Finding What You Need

Twice in my life, I needed a great deal of help completing an assignment.  Once, when I was in public school doing a project and, much later, when I was in college, again needing a great deal of information and instructions on how to use it in an even larger assignment.  On both occasions, I spent a great deal of time, pleasantly, in a library.  I found what I needed there, and was the better for it.  (see below; the Library of Congress)


Today, libraries provide much more than just access to books.  They offer classes in many areas, show films, have authors give presentations, etc.  Recently, I read an article in The New York Times entitled: “12 Authors Write About the Libraries They Love.”  Here, verbatim, are what 2 authors had to say.

First is Neil Gaiman who wrote “American Gods” and the comic book series, “The Sandman.” His article was: “If There’s a Heaven, It’s a Library.”  =

When I was a boy, in the school holidays, from the age of 7, my parents would drop me at the local library on their way to work.  It was a ritual, and it was why I loved the holidays.  The library was a red brick building on the London Road in East Grinstead.

In the beginning, I would head for the children’s library, in the back, open the card index, which listed books by subject, and explore ghosts or magic, time travel, or space. I would find a book I liked, and read everything by the author.  I discovered that the librarians could, through the wonder of the interlibrary loan, get me books they did not have, and that they would.  As far as the librarians were concerned, I was just another customer, and I was treated with a level of respect that I don’t recall getting anywhere else, even at school.

Eventually, I just started reading the children’s library alphabetically, working my way through it author by author.  I cannot imagine being happier than that.  I would walk home when the library closed at 6, and be home in time for dinner. It was a perfect arrangement, one marred only by hunger, so I would take a sandwich in a plastic bag, and grudgingly head outside to the parking lot to scoff it as quickly and efficiently as I could. Eating time was not reading time.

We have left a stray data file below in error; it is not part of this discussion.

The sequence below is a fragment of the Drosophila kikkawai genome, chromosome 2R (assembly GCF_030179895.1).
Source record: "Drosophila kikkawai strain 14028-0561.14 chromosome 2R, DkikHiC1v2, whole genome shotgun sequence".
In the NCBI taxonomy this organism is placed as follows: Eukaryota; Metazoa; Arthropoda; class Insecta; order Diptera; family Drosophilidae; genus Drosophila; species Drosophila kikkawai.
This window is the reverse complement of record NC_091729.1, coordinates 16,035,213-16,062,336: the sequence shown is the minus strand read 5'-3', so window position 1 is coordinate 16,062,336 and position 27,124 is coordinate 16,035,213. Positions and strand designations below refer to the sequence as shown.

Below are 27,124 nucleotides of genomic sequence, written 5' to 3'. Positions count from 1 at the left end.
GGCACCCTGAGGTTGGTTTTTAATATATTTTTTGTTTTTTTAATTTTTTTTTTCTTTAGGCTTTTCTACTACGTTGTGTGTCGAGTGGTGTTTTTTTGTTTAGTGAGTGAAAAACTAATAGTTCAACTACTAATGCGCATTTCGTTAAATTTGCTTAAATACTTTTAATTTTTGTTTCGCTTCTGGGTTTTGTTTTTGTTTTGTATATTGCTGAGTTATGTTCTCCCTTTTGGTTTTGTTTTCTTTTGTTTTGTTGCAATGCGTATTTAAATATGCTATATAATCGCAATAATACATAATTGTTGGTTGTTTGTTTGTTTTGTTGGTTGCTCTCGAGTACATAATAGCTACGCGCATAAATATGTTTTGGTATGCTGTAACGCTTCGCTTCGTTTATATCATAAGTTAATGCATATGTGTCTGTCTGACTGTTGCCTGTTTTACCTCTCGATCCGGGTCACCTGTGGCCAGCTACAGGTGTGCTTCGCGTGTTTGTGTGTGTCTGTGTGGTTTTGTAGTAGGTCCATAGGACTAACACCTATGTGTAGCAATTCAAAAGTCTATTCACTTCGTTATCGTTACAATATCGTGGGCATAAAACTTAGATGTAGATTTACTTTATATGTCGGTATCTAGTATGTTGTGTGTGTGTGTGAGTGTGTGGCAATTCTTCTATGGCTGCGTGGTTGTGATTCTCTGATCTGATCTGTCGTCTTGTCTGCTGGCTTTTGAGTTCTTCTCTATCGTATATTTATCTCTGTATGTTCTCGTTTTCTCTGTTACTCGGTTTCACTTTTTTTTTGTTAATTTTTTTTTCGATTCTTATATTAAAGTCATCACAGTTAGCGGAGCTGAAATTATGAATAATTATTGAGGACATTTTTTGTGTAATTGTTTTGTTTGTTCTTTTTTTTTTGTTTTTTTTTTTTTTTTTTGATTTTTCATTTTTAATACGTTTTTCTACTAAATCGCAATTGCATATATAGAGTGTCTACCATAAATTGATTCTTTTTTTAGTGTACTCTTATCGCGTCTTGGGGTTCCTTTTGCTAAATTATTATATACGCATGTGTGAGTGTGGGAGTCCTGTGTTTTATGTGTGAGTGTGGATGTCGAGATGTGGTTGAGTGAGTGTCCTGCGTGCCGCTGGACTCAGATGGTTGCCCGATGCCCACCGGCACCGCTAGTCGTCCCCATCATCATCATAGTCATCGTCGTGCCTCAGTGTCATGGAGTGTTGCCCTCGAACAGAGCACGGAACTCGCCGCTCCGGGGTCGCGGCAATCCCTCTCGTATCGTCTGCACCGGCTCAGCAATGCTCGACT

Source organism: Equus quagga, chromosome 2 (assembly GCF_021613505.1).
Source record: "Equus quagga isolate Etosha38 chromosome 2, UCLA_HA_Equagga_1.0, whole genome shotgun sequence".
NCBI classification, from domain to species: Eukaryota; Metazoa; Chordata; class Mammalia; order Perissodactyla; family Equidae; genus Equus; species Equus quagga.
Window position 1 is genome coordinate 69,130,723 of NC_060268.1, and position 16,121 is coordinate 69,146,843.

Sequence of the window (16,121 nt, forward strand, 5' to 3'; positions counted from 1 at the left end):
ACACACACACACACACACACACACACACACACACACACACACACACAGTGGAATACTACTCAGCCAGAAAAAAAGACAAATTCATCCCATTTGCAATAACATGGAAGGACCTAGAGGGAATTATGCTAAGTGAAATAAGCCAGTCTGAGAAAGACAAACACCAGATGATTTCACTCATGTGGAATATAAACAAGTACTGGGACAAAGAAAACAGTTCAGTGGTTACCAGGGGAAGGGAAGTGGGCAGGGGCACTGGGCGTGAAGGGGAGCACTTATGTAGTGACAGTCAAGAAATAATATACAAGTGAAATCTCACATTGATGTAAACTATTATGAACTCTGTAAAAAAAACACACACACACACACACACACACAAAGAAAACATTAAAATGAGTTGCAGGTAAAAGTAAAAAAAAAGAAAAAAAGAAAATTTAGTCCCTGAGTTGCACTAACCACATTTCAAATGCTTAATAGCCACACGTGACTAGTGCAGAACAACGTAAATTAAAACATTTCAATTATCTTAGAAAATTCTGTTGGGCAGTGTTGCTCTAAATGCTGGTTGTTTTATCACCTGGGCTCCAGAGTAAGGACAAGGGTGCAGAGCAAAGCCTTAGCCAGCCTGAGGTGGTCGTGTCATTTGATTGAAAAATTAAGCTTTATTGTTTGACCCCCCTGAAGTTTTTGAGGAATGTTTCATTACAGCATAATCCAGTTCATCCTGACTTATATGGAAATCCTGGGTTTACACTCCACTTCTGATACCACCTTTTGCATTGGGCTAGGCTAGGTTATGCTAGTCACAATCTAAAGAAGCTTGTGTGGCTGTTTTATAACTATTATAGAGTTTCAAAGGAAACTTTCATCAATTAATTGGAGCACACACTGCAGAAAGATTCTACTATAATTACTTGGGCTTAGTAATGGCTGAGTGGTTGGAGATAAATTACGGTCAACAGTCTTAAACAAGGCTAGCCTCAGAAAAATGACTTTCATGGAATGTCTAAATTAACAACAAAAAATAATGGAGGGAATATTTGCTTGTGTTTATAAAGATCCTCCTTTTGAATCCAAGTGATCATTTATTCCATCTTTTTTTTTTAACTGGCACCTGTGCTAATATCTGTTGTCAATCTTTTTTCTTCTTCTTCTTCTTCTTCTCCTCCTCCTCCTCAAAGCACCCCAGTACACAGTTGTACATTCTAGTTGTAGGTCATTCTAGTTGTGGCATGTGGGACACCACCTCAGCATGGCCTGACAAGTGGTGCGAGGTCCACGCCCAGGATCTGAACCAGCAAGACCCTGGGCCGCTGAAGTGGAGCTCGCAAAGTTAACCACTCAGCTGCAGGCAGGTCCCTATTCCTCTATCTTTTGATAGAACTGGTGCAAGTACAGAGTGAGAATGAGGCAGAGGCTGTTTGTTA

As I entered my teen years I had read the children’s library and so moved into the adult library. Nobody tried to stop me.  I discovered that reading it alphabetically meant that I was encountering a number of very dull books indeed, so I started moving through looking for favorite authors –Brian Aldiss in the A’s, Ursula K. LeGuin in the G’s, R. A. Lafferty in the L’s and so on.  By this time I was walking to the library in the morning, walking home at night when they closed.  It was still my favorite place I the world.  They knocked it down and built a new library when I was 17, and now that library too is gone.

Librarians sometimes discourage me from telling this story.  They point out that libraries should not be seen or used as child-minding services, and that feral children should be discouraged from raising themselves in the shelves and the stacks.  These things are true.